Questions About the Soul
Much summoned in religious texts
and the poems of previous centuries
(oft prefaced by the interjection, O),
it’s off-limits to poets today who speak of it
largely in euphemism: spirit, psyche, Self
(of this last we have plenty to say).
Is it tripartite like God: ego, superego, id?
An artifice of speech: I, me? Or sheer effusion
of energy, the leap across the synapse: animula,
little mouse or muscle moving beneath the skin?
Then every animal must have one, too, the blunt
cow, the squirrel with its plump, articulate tail,
the tiny sea-horse. Whitman’s was a spider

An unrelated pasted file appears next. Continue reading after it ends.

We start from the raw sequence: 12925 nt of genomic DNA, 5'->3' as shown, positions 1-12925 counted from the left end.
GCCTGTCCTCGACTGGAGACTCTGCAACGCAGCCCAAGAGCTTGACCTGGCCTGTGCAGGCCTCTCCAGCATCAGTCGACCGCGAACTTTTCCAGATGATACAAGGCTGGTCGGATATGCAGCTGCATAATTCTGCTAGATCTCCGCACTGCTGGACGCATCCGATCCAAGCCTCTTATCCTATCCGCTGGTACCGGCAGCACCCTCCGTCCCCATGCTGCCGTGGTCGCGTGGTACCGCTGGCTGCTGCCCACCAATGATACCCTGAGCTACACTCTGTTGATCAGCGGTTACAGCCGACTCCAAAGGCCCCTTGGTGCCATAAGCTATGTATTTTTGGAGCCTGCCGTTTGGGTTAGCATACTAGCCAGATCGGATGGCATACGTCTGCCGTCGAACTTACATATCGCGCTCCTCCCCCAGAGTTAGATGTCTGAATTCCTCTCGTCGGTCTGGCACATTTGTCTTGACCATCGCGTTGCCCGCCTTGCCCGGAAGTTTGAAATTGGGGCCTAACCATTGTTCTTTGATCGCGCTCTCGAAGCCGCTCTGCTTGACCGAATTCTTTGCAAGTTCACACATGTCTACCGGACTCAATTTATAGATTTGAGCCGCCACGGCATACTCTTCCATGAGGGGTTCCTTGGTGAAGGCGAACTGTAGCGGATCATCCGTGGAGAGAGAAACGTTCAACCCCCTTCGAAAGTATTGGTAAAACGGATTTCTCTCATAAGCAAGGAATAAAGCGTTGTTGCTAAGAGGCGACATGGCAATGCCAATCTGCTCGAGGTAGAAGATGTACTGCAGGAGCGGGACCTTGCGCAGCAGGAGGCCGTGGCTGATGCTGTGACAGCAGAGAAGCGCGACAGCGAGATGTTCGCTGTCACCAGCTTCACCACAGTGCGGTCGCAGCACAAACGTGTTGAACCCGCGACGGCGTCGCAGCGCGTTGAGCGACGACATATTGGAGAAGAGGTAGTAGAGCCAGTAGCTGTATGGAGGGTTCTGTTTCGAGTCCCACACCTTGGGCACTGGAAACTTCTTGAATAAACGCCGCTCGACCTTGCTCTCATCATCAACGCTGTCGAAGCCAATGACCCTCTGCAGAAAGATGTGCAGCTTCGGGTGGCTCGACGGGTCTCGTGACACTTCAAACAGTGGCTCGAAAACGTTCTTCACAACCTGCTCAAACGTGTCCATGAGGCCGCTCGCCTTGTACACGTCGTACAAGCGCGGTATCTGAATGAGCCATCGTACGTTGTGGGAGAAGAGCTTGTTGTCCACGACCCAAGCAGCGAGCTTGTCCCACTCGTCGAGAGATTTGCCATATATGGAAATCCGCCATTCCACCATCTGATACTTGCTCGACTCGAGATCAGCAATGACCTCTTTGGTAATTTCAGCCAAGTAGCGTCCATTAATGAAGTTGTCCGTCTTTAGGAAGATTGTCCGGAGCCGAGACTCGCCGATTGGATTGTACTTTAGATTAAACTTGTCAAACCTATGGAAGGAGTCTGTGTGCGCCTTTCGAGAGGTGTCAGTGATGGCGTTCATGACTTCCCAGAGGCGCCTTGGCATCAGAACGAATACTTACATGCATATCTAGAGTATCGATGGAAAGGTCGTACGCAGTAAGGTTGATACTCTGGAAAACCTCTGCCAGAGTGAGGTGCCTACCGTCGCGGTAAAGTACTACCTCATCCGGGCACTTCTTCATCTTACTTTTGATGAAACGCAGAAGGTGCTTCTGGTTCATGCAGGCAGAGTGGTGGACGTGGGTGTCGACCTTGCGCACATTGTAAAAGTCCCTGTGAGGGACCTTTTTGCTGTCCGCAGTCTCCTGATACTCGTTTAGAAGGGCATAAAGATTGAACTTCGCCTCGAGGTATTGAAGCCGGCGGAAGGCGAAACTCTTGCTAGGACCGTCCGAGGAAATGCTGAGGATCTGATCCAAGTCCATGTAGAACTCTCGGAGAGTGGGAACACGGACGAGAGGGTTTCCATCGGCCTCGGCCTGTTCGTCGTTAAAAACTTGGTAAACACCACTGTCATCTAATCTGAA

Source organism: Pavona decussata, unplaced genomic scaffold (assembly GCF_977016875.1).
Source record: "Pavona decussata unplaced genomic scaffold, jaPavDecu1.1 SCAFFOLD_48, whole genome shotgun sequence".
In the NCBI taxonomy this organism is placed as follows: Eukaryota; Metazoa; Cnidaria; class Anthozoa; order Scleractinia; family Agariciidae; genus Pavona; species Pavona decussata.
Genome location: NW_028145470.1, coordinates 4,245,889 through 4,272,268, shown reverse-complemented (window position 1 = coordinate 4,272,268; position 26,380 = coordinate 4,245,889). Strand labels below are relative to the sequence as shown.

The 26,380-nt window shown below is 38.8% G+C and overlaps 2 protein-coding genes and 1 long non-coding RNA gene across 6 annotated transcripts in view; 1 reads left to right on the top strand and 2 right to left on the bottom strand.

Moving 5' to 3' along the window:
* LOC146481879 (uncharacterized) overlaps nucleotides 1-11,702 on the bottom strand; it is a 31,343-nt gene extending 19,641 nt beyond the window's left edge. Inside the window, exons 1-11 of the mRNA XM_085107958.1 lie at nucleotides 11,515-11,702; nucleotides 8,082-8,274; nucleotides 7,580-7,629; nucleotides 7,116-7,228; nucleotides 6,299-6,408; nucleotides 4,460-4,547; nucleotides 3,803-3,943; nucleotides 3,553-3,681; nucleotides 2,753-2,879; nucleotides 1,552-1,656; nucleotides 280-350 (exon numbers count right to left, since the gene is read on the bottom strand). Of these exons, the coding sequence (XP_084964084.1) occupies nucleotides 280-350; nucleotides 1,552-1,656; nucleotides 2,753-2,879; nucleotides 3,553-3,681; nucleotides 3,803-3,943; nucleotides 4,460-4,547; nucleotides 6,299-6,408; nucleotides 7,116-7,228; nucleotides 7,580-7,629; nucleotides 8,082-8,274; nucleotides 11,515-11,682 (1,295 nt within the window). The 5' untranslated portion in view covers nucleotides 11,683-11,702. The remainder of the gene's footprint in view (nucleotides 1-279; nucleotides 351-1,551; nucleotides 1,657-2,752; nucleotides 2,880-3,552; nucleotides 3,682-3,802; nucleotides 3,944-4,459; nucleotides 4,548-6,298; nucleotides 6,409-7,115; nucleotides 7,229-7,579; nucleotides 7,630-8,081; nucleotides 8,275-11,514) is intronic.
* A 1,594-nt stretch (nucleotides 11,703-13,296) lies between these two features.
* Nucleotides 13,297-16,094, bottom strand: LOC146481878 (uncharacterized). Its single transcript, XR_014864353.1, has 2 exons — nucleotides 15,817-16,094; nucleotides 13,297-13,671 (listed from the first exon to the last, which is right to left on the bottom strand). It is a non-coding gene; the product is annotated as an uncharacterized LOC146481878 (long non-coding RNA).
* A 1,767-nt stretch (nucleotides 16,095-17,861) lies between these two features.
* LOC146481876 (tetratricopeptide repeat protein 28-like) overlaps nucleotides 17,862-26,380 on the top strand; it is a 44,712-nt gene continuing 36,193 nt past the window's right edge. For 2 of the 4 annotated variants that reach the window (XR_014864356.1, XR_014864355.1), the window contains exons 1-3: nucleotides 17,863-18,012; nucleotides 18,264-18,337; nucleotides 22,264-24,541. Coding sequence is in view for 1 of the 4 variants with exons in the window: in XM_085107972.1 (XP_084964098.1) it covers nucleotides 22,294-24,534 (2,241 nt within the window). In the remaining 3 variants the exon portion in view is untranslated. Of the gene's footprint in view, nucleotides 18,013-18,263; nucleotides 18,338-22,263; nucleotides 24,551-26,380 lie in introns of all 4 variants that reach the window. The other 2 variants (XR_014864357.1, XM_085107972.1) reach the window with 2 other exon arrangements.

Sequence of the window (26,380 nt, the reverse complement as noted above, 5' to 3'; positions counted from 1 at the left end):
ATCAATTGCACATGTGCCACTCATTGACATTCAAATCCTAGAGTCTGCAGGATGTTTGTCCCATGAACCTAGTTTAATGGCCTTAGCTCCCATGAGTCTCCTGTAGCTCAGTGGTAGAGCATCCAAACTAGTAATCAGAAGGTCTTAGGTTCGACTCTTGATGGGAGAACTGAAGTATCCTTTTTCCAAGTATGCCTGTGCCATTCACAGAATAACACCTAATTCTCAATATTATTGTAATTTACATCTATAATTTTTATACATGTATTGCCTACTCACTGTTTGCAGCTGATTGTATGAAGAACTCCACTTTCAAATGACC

spinning gossamer filaments to touch the world.
Emily’s, a butterfly disguised in a cocoon of silk.
Does the soul live in my skull? my solar
plexus? Is it alone? Can it be shared?
And what is its relation to the sun, to stars?
O, my soul, my sole, my only—curious, elusive
waif—I don’t know what you are
or what you’re made of—only that you
walk with me and move me, partial
solid that I am, wherever I go,
wherever I set my foot on the ground.
Jean Nordhaus’s six volumes of poetry include Memos from the Broken World, The Porcelain Apes of Moses Mendelssohn, and Innocence. She has published poetry and dance criticism in numerous journals and served as review editor of Poet Lore. She lives in Washington, DC.
on Greg McBride